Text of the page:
Yeah, I think the OP has a little intuition of the relatively common situation where an ailing older technology's flaws are somewhat obvious and well publicized for years and years, but the older technology staggers on far far longer than expected. For both the reason that EUV has been slow to mature, and that 193nm has been surprisingly resilient. It's wrong to conclude that EUV will never be practical, just that one should be very careful about declaring when it is necessary.

A similar situation is going on with the broader issue discussed here-- the eventual replacement of CMOS with some other technology. People are eager to declare the death of CMOS and the need for diamond substrates or nanotubes or whatever, but CMOS will stagger along much longer than the advocates of the new technologies hope because it is easier to extend CMOS than it is to make something truly different more mature and practical.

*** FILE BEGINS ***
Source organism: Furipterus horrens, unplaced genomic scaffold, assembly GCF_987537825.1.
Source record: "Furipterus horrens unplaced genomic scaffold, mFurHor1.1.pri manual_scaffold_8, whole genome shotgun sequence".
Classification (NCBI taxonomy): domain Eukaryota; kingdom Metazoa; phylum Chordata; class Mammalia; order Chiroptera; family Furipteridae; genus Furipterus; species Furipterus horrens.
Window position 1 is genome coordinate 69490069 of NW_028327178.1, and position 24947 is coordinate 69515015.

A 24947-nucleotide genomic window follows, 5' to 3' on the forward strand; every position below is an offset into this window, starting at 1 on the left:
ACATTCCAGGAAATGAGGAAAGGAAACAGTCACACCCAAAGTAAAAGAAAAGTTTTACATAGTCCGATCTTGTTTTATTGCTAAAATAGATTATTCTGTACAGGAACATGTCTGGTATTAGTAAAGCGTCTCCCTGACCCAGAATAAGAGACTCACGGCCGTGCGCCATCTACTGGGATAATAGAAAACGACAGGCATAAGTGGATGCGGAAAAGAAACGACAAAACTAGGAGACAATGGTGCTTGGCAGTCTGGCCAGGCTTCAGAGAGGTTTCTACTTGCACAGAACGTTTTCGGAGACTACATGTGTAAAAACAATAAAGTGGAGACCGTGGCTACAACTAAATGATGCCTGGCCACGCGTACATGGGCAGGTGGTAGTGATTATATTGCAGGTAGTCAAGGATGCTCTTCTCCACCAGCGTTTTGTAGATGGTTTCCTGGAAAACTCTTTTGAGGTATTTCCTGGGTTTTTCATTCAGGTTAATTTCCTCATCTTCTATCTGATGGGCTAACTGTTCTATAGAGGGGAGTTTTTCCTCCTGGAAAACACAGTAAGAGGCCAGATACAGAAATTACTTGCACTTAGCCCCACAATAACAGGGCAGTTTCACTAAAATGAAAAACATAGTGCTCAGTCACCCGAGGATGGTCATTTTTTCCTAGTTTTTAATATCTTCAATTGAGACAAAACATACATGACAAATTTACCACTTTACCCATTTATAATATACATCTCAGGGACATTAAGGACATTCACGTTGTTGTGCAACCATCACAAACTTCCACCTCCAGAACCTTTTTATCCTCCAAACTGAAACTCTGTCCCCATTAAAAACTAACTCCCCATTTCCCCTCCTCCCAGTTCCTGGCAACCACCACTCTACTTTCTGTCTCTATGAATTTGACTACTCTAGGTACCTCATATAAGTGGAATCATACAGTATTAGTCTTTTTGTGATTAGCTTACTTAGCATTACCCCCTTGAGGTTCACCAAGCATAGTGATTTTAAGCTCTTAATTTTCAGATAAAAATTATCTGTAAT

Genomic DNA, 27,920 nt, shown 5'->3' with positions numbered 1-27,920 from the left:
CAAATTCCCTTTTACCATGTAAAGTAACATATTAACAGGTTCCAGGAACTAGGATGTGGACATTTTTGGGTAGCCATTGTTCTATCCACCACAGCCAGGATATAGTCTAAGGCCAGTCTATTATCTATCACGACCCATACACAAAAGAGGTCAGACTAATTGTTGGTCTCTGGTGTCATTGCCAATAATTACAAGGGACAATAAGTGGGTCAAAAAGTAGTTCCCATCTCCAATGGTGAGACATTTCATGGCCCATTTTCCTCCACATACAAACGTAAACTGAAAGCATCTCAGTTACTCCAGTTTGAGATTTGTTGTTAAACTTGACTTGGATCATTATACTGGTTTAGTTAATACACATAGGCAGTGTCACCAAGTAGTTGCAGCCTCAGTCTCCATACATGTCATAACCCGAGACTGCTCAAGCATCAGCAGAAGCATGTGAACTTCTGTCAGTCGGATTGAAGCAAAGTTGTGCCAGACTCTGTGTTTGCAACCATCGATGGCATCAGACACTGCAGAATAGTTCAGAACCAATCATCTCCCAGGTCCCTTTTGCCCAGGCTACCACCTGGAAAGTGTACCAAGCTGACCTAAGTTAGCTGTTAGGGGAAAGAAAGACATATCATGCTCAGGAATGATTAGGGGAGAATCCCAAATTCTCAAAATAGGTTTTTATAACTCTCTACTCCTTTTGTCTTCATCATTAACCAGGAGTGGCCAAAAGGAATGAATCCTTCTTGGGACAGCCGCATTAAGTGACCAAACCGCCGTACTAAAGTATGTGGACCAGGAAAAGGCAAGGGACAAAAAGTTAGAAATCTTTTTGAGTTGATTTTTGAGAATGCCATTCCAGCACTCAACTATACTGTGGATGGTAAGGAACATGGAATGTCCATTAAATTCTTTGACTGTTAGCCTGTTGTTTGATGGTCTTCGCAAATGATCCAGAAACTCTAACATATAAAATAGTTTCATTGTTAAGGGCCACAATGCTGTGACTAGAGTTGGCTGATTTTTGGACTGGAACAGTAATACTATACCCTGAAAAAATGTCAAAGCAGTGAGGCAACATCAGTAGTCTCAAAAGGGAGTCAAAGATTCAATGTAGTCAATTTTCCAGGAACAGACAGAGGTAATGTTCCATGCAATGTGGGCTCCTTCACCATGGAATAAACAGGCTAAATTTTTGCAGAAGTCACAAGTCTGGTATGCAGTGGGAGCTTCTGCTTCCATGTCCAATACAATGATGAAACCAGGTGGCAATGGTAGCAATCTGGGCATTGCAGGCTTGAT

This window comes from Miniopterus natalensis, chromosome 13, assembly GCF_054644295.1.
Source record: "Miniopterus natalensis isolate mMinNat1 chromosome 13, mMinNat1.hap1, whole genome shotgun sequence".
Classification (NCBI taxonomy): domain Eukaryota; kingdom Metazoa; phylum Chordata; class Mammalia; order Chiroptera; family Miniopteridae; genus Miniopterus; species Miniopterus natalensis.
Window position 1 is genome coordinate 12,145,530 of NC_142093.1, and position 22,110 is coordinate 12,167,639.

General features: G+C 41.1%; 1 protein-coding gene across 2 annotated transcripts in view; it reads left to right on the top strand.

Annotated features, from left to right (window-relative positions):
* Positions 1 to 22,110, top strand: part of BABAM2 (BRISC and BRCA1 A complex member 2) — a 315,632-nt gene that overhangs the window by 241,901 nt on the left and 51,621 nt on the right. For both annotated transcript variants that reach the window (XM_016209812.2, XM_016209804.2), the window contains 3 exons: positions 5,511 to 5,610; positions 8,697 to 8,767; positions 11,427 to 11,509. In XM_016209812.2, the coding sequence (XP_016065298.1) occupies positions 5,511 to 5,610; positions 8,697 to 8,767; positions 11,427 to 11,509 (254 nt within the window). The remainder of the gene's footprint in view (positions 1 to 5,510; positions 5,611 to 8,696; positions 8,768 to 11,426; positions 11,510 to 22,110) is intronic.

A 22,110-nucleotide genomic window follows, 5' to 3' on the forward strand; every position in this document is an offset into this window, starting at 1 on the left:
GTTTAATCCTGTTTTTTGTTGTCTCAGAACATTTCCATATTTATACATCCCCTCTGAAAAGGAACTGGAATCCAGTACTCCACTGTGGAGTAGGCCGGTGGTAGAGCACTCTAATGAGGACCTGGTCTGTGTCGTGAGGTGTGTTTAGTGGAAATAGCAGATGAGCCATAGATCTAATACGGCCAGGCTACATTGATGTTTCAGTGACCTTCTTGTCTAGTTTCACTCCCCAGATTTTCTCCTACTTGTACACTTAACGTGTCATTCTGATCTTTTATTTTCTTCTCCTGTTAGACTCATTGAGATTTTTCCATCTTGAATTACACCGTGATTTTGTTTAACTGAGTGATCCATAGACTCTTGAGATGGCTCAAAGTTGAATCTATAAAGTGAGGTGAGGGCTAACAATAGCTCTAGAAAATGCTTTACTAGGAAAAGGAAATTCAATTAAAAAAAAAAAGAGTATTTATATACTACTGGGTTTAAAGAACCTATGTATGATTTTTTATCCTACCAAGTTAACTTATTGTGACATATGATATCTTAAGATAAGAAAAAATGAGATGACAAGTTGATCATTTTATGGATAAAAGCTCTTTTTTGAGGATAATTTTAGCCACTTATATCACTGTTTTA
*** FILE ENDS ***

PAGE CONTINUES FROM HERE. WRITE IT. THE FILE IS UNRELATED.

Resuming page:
Comment Re:Does this apply to Apple? (Score 1) 135

Probably not, since Apple does not have the kind of market share in the PC market that IBM has in the mainframe market. Last I checked, something like 90% of mainframes were IBM, versus something like 6% of PCs being Apple products.

Yes, but only something like 0.00006% of servers are mainframes.

If you're going to pretend Apples and PCs are interchangeable, you can depend on the fact that the same sort of substitute goods comparison will occur to IBM.

Comment Re:Born of desperation (Score 1) 245

I was wondering too about the wisdom of this move, but it shows that they are not going to hitch their wagon to anyone's horse but their own, and that they have the ability to modify the horse to pull whatever load is necessary at that moment, a new iPad, new iPhone, AppleTV,